You are currently viewing the printable version of this article, to return to the normal page, please click here.

Election-year shock: Obama boasts of ‘decimated’ al Qaeda undermined by intel briefings

Agencies warned administration the group was expanding, not ‘on the run’

Question of the Day

Is it still considered bad form to talk politics during a social gathering?

View results

As President Obama ran to election victory last fall with claims that al Qaeda was "decimated" and "on the run," his intelligence team was privately offering a different assessment that the terrorist movement was shifting resources and capabilities to emerging spinoff groups in Africa that posed fresh threats to American security.

Top U.S. officials, including the president, were told in the summer and fall of 2012 that the African offshoots were gaining money, lethal knowledge and a mounting determination to strike U.S. and Western interests while keeping in some contact with al Qaeda's central leadership, said several people directly familiar with the intelligence.

The gulf between the classified briefings and Mr. Obama's pronouncements on the campaign trail touched off a closed-door debate inside the intelligence community about whether the terrorist group's demise was being overstated for political reasons, officials told The Washington Times.

Many Americans believed when they voted in November that the president was justifiably touting a major national security success of his first term. After all, U.S. special operations forces succeeded in May 2011 in capturing and killing the al Qaeda founder and original leader, Osama bin Laden, in Pakistan.

But key players in the intelligence community and in Congress were actually worried that Mr. Obama was leaving out a major new chapter in al Qaeda's evolving story in order to bend the reality of how successful his administration had been during its first four years in the fight against terrorism.

"I completely believe that the candidate Obama was understating the threat," said Rep. Mike Rogers, Michigan Republican and chairman of the House Permanent Select Committee on Intelligence. "To say the core is decimated and therefore we have al Qaeda on the run was not consistent with the overall intelligence assessment at the time."

Rep. C.A. Dutch Ruppersberger, the ranking Democrat on the House intelligence committee, told The Times that "we need to evaluate statements, by the administration or anyone else, in the context of when they were made" during an election.

Like the intelligence community last year, Mr. Ruppersberger draws a distinction between al Qaeda central in the Federally Administered Tribal Areas (FATA) between Pakistan and Afghanistan, and the offshoots gaining strength in Africa.

"It is important to define what we mean when we are talking about al Qaeda," Mr. Ruppersberger told The Times. "Core al Qaeda is the original organization, headed then by Osama bin Laden and now by [Ayman] al-Zawahri, that orchestrated 9/11 and has a safe haven in the FATA in Pakistan.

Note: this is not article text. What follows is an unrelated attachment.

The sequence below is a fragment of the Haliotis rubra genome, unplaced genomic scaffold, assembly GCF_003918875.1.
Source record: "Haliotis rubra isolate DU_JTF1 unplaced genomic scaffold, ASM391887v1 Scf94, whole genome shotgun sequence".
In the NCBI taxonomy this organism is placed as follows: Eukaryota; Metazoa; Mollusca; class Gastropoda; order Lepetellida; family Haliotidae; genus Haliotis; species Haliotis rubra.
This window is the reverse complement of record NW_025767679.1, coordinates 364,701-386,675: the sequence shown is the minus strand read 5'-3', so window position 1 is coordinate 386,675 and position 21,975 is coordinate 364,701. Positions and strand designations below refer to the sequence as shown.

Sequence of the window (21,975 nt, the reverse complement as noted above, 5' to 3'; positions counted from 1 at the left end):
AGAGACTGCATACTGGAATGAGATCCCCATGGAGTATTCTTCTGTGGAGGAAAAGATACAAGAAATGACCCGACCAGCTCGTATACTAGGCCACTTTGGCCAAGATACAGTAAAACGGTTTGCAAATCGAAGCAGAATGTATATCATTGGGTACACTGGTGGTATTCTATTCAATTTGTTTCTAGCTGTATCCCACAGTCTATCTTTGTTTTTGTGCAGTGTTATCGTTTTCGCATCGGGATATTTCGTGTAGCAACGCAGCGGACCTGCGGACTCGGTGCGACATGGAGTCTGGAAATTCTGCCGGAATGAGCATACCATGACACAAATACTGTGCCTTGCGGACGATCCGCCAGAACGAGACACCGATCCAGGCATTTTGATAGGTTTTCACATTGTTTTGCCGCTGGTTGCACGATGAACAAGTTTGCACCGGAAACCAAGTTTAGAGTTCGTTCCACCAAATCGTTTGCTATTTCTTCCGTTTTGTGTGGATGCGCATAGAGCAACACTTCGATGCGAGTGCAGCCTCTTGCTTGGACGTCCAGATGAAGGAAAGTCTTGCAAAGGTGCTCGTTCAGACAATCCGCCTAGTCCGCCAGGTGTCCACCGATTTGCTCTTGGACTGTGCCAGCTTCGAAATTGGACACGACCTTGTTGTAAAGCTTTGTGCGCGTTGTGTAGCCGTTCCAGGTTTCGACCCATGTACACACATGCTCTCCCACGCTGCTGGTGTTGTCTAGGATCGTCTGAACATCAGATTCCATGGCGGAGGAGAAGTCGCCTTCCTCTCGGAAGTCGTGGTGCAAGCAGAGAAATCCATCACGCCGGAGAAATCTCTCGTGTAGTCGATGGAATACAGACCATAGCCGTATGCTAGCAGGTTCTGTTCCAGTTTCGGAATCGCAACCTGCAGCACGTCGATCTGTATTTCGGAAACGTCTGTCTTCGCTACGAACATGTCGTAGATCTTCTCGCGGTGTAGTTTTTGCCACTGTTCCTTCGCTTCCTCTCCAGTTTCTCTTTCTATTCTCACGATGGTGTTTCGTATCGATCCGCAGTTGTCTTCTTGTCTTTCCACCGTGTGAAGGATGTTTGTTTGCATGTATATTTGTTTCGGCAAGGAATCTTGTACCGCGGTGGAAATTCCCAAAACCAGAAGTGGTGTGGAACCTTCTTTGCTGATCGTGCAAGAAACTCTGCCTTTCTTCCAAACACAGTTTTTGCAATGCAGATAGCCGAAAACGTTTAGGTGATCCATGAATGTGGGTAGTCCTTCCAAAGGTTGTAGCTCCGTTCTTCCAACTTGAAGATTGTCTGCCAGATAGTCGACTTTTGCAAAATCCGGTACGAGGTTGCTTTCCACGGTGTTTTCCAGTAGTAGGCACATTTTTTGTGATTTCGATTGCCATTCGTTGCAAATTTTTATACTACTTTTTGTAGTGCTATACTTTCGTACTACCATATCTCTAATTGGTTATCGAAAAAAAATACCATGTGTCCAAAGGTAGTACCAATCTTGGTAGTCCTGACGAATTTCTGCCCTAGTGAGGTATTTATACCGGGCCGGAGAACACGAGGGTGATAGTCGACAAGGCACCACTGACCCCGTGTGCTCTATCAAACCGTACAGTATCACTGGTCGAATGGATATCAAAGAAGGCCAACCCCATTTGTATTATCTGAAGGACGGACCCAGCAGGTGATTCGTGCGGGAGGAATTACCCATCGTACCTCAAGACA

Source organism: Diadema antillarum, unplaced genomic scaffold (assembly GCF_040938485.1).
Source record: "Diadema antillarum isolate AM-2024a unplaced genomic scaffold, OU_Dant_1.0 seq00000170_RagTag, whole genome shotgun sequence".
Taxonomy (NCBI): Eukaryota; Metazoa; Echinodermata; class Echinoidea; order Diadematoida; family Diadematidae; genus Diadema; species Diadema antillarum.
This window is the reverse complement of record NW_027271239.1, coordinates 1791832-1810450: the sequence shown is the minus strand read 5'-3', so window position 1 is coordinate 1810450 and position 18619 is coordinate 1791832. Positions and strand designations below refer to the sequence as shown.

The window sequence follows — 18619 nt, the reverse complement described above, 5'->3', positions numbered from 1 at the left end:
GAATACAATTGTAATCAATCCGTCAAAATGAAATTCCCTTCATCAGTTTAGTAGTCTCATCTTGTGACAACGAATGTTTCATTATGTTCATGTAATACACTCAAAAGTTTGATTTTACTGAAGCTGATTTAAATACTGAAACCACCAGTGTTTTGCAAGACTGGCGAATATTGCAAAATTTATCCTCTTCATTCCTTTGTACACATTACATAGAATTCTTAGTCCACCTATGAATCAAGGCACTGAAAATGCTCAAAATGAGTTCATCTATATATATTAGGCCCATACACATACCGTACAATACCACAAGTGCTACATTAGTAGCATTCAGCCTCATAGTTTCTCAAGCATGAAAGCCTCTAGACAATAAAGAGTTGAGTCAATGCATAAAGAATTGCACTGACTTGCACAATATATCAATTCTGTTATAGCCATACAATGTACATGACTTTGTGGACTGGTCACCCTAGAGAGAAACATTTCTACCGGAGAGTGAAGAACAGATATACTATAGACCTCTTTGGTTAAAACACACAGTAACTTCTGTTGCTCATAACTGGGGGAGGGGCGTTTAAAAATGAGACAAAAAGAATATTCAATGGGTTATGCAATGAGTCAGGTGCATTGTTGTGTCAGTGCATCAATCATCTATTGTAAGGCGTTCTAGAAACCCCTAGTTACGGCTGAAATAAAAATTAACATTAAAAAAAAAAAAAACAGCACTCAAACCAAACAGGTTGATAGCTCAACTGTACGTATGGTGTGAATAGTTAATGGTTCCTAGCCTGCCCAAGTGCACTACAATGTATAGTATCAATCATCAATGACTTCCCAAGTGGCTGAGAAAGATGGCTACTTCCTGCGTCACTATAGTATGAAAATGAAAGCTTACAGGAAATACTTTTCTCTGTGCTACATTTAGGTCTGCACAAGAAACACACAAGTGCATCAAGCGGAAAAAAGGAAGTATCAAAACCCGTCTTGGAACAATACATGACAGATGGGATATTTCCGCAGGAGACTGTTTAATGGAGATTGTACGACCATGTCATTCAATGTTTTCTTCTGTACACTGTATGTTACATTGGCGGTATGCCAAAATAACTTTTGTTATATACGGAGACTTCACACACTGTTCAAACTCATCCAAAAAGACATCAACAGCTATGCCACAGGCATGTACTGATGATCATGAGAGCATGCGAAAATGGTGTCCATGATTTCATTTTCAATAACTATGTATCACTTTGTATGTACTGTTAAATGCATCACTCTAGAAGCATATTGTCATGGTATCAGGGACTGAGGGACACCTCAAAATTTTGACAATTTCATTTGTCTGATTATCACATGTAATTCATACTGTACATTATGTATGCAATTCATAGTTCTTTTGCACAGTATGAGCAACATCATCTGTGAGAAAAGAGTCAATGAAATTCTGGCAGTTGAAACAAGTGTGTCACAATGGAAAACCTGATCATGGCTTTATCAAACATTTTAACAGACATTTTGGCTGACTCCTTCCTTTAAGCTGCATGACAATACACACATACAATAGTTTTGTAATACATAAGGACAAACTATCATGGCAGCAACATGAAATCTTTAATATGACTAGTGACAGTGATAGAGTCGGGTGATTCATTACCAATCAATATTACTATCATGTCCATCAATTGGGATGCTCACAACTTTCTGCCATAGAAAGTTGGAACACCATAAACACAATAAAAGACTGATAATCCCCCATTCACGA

"That group has been weakened, but is adaptive and resilient," he said. "Thus, its strength level fluctuates."

Obama administration officials declined to comment on the record for this article, though many described privately the nature of the intelligence that the president was receiving last fall.

With America approaching the 12th anniversary of the Sept. 11 attacks and the one-year anniversary of the deadly terrorist attack on the U.S. diplomatic post in Benghazi, Libya, Mr. Obama will try Tuesday night to rally war-wary Americans to support military action by asking them to trust his description of the intelligence that Syrian President Bashar Assad used chemical weapons.

Some of those who will be listening in Congress say the president's handling of the al Qaeda intelligence last year might provide a red flag for the coming debate.

Mr. Rogers, the House intelligence committee chairman, told The Times that there was "more than enough info at the time to understand the changes that were occurring in al Qaeda" and that two possible scenarios were at play behind the narrative Mr. Obama pushed on the campaign trail.

"One, he wasn't getting the information that the rest of us were getting, or two, he got the information and decided to disregard it for political purposes. Either of those is a problem for a commander in chief," he said.

The next generation

Most officials interviewed for this article, who spoke only on the condition of anonymity, credited Mr. Obama with publicly correcting his assessment of the evolving threat posed by al Qaeda during a major speech this year.

The problem, they said, is that he did so only after winning a second term. Intelligence that the president wove into a May 23 speech at the National Defense University was, in fact, well-known among analysts at America's major spy agencies nearly a year earlier, the officials said.